How Your Brain Stops You From Changing

Change is the ultimate paradox of the human experience; we are constantly changing through the aging process, our experiences and our environment, and yet the vehicle in which we operate pretty much hates change of all kind.

You know what I'm speaking want to start a goal (or finish a project you began 12 years ago), carry out an exercise program, change a relationship, study something, or even choose to eat an apple over a cookie. And the moment you find the resolution within yourself to do don't. (Que: self-loathing, remorse, guilt, pressure, Netflix and chocolate.)

You are not entirely to blame for this phenomena because you possess the worlds most advanced thinking machine. Which sadly has one tinsy-tiny character flaw⁠—it is lazy AF.

Our brains are hard-wired to conserve energy which means that they love habits and detest change. Change requires them to wake up from sleep mode and start working. Whereas if you keep doing the same thing over and over (and over) again they can happily stay on autopilot and carry on indulging in memories and future plans where all your enemies have been vanquished, and you have taken your rightful place as ruler of the universe.

Getting out of paralysis and staying committed to your convictions requires the conscious (and mature) you to recognise this physiological trait. When you can disassociate your self from your physical brain, you have a lot more power to override it's functions as you will no longer be emotionally invested in all the excuses it vomits out.

Think about that: wouldn't you feel better about yourself knowing that your success is determined by working around a lazy computer, rather than identifying your self-worth, talents and capabilities with said data-capturer? You can retrain your brain to stop avoiding change with a bit of daily effort until it becomes habitual and your new 'sleep mode'. More on that here.

As if the lethargy of your character-flawed super computer wasn't enough to contend with, your brain likes to torture you with an emotional onslaught to make sure you don't initiate any change. It does this by deep-diving into all your wounded memories and throwing every negative emotion it can find at you. Gym? Hell no! Someone never passed you the ball in 3rd grade and you have reeeeeeeeally low self-esteem around exercise....remember? Nudge nudge wink wink let's rather go back to bed.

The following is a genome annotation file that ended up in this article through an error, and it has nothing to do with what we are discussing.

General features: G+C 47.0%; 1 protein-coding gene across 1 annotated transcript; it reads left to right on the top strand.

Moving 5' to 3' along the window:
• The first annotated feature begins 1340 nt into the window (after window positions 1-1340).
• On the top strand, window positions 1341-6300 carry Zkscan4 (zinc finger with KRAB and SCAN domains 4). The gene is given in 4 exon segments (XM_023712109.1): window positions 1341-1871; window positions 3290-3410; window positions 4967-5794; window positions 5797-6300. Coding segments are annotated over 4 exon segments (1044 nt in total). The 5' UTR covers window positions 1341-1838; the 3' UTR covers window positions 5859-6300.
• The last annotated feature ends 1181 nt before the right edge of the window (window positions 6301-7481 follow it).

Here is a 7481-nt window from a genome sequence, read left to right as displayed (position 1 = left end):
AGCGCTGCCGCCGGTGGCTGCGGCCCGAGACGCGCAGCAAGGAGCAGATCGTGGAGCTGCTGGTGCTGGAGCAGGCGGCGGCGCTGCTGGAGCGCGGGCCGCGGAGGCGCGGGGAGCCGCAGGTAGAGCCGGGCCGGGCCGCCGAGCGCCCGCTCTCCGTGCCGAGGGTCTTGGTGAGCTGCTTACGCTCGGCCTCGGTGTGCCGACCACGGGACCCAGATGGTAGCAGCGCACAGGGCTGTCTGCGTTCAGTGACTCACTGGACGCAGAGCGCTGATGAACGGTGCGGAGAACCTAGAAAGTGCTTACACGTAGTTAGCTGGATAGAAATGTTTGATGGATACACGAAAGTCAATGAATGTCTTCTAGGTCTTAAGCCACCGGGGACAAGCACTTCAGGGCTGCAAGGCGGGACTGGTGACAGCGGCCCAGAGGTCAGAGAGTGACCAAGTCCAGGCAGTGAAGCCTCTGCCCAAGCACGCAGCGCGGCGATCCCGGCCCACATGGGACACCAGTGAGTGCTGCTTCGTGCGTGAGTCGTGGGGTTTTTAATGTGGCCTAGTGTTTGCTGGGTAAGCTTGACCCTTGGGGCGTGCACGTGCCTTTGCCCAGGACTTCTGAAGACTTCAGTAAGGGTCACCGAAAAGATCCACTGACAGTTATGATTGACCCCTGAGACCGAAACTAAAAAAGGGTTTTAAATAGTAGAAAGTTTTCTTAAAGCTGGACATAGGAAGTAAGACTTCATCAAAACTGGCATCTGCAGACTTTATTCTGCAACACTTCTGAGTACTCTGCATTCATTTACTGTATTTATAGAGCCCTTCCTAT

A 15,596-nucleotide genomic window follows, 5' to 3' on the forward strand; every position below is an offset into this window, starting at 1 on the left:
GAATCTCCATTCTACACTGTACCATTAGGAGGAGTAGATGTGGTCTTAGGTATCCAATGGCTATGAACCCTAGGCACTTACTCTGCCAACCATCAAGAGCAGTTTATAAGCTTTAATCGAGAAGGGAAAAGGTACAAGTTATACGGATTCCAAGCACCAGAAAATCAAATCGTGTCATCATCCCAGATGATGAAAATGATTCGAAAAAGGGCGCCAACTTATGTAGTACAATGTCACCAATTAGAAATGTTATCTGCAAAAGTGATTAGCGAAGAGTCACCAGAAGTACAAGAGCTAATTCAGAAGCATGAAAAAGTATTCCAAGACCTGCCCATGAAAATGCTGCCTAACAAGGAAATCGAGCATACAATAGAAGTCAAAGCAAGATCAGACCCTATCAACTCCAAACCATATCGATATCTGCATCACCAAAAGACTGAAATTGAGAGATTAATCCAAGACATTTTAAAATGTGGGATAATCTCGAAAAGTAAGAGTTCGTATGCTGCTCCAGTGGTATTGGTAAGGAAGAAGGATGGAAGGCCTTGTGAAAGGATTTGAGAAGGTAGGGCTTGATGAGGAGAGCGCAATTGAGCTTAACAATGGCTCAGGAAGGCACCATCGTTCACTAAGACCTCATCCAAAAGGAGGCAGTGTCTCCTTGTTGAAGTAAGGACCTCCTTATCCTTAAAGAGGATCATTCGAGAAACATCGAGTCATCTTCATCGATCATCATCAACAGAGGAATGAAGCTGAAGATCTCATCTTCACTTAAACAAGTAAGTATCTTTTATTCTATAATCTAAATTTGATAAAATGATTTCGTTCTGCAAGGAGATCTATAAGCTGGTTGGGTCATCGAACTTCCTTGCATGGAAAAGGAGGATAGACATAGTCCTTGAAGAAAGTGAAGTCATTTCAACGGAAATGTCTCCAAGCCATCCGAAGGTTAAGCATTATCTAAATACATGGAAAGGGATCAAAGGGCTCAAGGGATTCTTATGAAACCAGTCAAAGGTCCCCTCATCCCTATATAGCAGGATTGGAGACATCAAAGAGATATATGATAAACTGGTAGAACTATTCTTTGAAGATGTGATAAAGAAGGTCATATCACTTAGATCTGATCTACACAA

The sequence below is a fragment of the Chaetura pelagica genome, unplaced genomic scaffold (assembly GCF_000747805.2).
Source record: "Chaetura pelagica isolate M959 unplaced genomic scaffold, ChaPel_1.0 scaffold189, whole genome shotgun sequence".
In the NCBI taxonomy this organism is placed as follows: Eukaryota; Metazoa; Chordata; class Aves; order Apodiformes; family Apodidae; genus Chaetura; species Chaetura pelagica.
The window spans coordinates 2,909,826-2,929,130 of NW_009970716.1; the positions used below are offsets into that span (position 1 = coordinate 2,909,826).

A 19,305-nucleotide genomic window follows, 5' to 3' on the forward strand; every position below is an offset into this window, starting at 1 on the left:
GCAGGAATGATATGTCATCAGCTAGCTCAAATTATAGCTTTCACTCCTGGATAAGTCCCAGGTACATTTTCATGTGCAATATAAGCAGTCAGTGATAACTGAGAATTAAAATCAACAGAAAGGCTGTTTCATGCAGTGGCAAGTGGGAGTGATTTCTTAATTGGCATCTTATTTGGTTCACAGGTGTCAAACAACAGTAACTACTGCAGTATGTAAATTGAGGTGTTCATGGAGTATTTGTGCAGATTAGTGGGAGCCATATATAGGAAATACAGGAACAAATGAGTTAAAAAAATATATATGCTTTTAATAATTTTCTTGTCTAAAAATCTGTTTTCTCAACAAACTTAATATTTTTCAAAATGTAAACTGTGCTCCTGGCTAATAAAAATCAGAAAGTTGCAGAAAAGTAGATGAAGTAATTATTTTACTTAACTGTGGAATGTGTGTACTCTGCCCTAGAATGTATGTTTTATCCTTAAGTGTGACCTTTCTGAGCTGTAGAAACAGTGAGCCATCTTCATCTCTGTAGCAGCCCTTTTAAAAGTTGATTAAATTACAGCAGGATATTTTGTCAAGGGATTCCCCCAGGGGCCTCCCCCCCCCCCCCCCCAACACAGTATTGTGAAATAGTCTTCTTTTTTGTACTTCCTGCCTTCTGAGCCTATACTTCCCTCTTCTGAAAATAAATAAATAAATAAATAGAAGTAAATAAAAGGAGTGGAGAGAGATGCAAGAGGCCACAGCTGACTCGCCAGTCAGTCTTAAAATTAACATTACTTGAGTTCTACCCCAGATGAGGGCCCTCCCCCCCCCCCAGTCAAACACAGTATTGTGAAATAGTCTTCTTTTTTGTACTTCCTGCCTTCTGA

This emotional onslught is called 'triggers' for the simple reason that they are designed to trigger you into inaction by responding in one of four ways:

  1. Flight: OCD behaviour and obsessive thinking mixed in with a lot of anxiety and a real difficulty in relaxing and trusting to life unfolding as it should.
  2. Fight: Aggressive, confrontational behaviour that sees a lot of ‘action’ but none of it is purposeful or conscious. Problems are created where they don’t exist, drama fuels the motivation, and there is a lot of busyness but no true progress.
  3. Freeze: This reaction is a complete dissociation from the decision/event/desire. This can include too much sleep, binge watching tv and refusing to take responsibility. It is a state of contraction where no growth or progress happens.
  4. Fawn: People in this category seek to make themselves unthreatening by people pleasing, focusing on others to the detriment of themselves. They avoid action by giving their attention, time and energy to others. Co-dependent relationships are a result of this.

Nobody promised that the human experience would be easy, luckily though, we have the ability to learn and make adjustments with the knowledge we gain.

If you want to have an easier time with your goals and desires, see which one of the above four responses you default to, and refine your healing journey by choosing which thoughts you do and don't wish to believe. Remember at the end of the day it's all data and hormones and Not. The. Real. You.

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